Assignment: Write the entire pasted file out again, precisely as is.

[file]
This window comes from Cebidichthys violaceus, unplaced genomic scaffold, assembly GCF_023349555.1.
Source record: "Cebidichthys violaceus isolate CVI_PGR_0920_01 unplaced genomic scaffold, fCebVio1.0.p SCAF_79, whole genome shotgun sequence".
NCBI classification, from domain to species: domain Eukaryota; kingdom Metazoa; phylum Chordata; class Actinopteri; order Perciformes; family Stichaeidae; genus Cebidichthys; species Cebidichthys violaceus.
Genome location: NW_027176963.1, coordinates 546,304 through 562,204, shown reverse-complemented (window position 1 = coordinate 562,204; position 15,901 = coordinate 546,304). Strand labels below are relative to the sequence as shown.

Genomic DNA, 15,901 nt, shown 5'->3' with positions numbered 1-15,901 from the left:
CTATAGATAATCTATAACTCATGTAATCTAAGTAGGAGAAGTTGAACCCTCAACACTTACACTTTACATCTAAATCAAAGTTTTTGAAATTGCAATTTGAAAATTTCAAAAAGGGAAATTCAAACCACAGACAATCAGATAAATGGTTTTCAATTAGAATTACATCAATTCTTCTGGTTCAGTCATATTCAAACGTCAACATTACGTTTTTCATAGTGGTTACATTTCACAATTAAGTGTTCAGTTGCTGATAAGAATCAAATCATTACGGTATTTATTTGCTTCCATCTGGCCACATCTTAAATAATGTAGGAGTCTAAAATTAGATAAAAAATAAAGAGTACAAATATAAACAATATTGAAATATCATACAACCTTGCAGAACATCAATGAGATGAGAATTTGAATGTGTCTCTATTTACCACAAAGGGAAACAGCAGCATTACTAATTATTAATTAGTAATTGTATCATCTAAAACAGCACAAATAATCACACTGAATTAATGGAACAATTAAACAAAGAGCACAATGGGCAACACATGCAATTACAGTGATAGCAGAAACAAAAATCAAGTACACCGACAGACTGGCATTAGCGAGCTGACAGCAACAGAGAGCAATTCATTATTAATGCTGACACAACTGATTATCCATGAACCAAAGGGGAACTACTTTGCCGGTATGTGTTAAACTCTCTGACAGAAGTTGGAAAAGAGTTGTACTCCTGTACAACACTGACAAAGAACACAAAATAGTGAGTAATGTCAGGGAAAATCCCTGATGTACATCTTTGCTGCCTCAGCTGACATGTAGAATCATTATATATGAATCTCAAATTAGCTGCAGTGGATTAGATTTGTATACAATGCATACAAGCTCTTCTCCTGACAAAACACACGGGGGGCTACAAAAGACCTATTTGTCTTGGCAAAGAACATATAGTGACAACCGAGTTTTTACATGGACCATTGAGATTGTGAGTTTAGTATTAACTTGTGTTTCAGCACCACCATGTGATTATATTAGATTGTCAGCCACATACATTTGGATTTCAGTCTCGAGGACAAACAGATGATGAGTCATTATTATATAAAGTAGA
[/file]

This window comes from Cebidichthys violaceus, unplaced genomic scaffold, assembly GCF_023349555.1.
Source record: "Cebidichthys violaceus isolate CVI_PGR_0920_01 unplaced genomic scaffold, fCebVio1.0.p SCAF_79, whole genome shotgun sequence".
NCBI classification, from domain to species: domain Eukaryota; kingdom Metazoa; phylum Chordata; class Actinopteri; order Perciformes; family Stichaeidae; genus Cebidichthys; species Cebidichthys violaceus.
Genome location: NW_027176963.1, coordinates 546,304 through 562,204, shown reverse-complemented (window position 1 = coordinate 562,204; position 15,901 = coordinate 546,304). Strand labels below are relative to the sequence as shown.

Genomic DNA, 15,901 nt, shown 5'->3' with positions numbered 1-15,901 from the left:
CTATAGATAATCTATAACTCATGTAATCTAAGTAGGAGAAGTTGAACCCTCAACACTTACACTTTACATCTAAATCAAAGTTTTTGAAATTGCAATTTGAAAATTTCAAAAAGGGAAATTCAAACCACAGACAATCAGATAAATGGTTTTCAATTAGAATTACATCAATTCTTCTGGTTCAGTCATATTCAAACGTCAACATTACGTTTTTCATAGTGGTTACATTTCACAATTAAGTGTTCAGTTGCTGATAAGAATCAAATCATTACGGTATTTATTTGCTTCCATCTGGCCACATCTTAAATAATGTAGGAGTCTAAAATTAGATAAAAAATAAAGAGTACAAATATAAACAATATTGAAATATCATACAACCTTGCAGAACATCAATGAGATGAGAATTTGAATGTGTCTCTATTTACCACAAAGGGAAACAGCAGCATTACTAATTATTAATTAGTAATTGTATCATCTAAAACAGCACAAATAATCACACTGAATTAATGGAACAATTAAACAAAGAGCACAATGGGCAACACATGCAATTACAGTGATAGCAGAAACAAAAATCAAGTACACCGACAGACTGGCATTAGCGAGCTGACAGCAACAGAGAGCAATTCATTATTAATGCTGACACAACTGATTATCCATGAACCAAAGGGGAACTACTTTGCCGGTATGTGTTAAACTCTCTGACAGAAGTTGGAAAAGAGTTGTACTCCTGTACAACACTGACAAAGAACACAAAATAGTGAGTAATGTCAGGGAAAATCCCTGATGTACATCTTTGCTGCCTCAGCTGACATGTAGAATCATTATATATGAATCTCAAATTAGCTGCAGTGGATTAGATTTGTATACAATGCATACAAGCTCTTCTCCTGACAAAACACACGGGGGGCTACAAAAGACCTATTTGTCTTGGCAAAGAACATATAGTGACAACCGAGTTTTTACATGGACCATTGAGATTGTGAGTTTAGTATTAACTTGTGTTTCAGCACCACCATGTGATTATATTAGATTGTCAGCCACATACATTTGGATTTCAGTCTCGAGGACAAACAGATGATGAGTCATTATTATATAAAGTAGA